Google recently announced that they will be making significant changes to the way phrase and broad match modifier (BMM) keywords trigger ads for various search terms. Essentially Phrase and BMM keywords will be combined into one overarching match type. The current Phrase match type will expand to cover broad match modifier traffic while still leveraging word order when it relates to the meaning and context of the search term. Depending on the structure of your search account, this update could require some significant refinements, or may have minimal impact.
How Will Phrase Match Change?
Google provides a great visualization of how this update will impact the matching behavior using an example of keywords for a moving service from NYC to Boston. The biggest thing to note here is that the updated phrase match will not show an ad for a search term that called out moving from Boston to NYC, while the previous BMM keyword would have triggered an ad because it doesn’t account for word order.
Image Credit: Google
Most importantly, advertisers should note that the updated phrase match keywords will continue to respect word order when it relates to the meaning of the search term. Although Google states they will prioritize word order when contextually relevant, this function will definitely need time to develop and could hurt performance for advertisers in industries where word order completely changes the context of the query. To further help visualize the change, Google also provided some additional examples of how matching behavior will change after the update:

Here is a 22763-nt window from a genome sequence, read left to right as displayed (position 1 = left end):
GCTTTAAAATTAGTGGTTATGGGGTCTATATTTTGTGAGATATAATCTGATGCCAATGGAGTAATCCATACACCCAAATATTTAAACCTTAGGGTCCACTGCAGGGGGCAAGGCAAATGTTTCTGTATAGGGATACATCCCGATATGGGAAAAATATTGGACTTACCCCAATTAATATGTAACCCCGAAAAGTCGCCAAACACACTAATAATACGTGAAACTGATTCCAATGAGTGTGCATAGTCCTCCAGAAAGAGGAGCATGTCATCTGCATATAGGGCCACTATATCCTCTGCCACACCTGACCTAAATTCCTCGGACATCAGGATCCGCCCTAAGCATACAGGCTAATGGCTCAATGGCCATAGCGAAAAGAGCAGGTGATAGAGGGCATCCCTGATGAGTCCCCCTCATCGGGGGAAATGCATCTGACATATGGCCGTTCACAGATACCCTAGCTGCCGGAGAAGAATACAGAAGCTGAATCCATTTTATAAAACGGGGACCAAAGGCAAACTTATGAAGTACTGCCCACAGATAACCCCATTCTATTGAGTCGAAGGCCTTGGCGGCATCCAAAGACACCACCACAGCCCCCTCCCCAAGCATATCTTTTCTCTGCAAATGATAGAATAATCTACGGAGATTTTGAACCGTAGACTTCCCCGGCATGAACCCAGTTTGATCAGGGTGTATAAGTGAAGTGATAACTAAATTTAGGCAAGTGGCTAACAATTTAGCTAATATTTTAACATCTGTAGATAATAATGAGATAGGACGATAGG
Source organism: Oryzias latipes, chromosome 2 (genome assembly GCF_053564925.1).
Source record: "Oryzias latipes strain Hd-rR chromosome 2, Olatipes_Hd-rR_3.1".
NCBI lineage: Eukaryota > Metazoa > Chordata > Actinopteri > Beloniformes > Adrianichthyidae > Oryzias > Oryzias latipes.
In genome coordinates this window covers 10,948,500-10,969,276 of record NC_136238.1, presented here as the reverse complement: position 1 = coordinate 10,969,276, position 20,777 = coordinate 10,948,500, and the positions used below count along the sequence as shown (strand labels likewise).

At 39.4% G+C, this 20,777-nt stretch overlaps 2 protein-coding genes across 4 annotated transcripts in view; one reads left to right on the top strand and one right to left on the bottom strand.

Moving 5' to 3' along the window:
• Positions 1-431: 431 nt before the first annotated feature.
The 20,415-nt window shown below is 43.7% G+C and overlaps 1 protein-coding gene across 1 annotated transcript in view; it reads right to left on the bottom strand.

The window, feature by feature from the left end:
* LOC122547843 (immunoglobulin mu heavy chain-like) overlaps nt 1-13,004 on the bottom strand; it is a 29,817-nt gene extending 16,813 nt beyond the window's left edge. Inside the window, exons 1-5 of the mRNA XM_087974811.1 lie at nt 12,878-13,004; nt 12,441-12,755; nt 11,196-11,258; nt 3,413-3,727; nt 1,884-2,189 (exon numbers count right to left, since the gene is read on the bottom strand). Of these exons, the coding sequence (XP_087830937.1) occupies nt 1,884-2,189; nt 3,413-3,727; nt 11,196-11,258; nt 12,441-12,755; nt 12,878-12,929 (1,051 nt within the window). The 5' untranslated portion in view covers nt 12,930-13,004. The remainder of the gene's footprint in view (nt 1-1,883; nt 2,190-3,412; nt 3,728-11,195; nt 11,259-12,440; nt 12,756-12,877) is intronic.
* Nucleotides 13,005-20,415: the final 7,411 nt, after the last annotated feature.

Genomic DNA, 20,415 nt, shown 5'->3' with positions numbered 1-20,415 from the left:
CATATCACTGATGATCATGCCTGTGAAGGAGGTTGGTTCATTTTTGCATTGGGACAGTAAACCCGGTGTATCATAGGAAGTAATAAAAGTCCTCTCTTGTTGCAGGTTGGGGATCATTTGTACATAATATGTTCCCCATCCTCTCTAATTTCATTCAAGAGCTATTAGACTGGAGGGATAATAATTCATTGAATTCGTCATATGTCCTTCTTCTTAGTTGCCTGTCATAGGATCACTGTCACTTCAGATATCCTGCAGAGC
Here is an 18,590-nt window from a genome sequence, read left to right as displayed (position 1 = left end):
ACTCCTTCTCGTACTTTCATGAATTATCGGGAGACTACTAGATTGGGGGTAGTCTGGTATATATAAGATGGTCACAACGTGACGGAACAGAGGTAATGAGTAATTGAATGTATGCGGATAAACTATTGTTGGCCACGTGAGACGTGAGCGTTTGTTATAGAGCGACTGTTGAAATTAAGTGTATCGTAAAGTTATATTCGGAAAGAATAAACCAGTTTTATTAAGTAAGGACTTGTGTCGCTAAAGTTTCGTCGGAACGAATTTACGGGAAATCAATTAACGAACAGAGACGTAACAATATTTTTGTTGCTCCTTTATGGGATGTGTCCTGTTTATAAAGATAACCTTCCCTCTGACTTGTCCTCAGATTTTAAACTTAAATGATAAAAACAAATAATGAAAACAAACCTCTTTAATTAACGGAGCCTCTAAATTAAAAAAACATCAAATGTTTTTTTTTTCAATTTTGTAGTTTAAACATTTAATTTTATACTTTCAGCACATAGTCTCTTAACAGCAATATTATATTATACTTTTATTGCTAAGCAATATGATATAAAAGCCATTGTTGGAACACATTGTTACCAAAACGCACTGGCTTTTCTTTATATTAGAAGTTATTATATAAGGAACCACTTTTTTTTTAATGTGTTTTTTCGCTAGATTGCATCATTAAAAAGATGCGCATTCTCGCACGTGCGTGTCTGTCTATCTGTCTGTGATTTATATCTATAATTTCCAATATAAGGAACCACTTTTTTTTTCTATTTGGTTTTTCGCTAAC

Broad match modifier keyword
|Queries that will no longer match after the update|
|+resume +services||what are some customer service skills to put on a resume|
|+best +sneakers||best prices on sneakers for toddler|
|+used +printers||companies that used daisy wheel printers|
|Phrase match keyword||Queries that will match after the update|
|“holidays in zambia”||holiday spots in zambia|
|“long sleeve dress”||long sleeve lace dress|
new womens size 37 boot
How/When Will Broad Match Modifier Change?
Google stated that they will be “phasing out support for broad match modifier”, but what exactly does that mean? According to Google, “both phrase match and broad match modifier keywords will begin to transition to this new matching behavior”, slated to go live on February 18th. Most importantly, advertisers won’t need to take any initial action because the new behavior will be applied to both match types. This will also allow advertisers to keep all of their keyword-specific performance data.
In July of 2021, however, this new keyword behavior is slated to be rolled out globally and will mean that advertisers are no longer able to create broad match modifier keywords. That said, the existing BMM keywords in your campaigns will still serve under the new behavior and will not be removed from the account.
What does this mean for advertisers?
The answer to this question will definitely vary depending on the structure of your search accounts, how you leverage the various keyword match types, and your reliance on Google’s automated bidding strategies. That said, Google states that this update will “make it easier to reach the right customers on Search”, although this is very much up for debate in the search marketer community.